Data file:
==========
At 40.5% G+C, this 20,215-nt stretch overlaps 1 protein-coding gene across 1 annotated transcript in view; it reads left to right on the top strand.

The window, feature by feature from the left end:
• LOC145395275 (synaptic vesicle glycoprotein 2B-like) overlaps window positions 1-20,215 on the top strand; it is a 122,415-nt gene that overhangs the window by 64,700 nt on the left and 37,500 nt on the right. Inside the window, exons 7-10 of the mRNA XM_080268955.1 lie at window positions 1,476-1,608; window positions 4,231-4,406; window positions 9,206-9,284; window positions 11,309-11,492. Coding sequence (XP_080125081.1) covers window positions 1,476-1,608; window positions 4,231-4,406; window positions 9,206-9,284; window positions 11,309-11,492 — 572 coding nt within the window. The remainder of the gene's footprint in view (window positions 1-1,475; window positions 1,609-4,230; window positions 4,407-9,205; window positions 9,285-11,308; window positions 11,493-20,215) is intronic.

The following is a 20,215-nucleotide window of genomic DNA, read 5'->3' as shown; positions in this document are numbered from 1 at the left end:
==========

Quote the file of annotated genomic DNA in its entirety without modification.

At 40.5% G+C, this 20,215-nt stretch overlaps 1 protein-coding gene across 1 annotated transcript in view; it reads left to right on the top strand.

The window, feature by feature from the left end:
• LOC145395275 (synaptic vesicle glycoprotein 2B-like) overlaps window positions 1-20,215 on the top strand; it is a 122,415-nt gene that overhangs the window by 64,700 nt on the left and 37,500 nt on the right. Inside the window, exons 7-10 of the mRNA XM_080268955.1 lie at window positions 1,476-1,608; window positions 4,231-4,406; window positions 9,206-9,284; window positions 11,309-11,492. Coding sequence (XP_080125081.1) covers window positions 1,476-1,608; window positions 4,231-4,406; window positions 9,206-9,284; window positions 11,309-11,492 — 572 coding nt within the window. The remainder of the gene's footprint in view (window positions 1-1,475; window positions 1,609-4,230; window positions 4,407-9,205; window positions 9,285-11,308; window positions 11,493-20,215) is intronic.

The following is a 20,215-nucleotide window of genomic DNA, read 5'->3' as shown; positions in this document are numbered from 1 at the left end: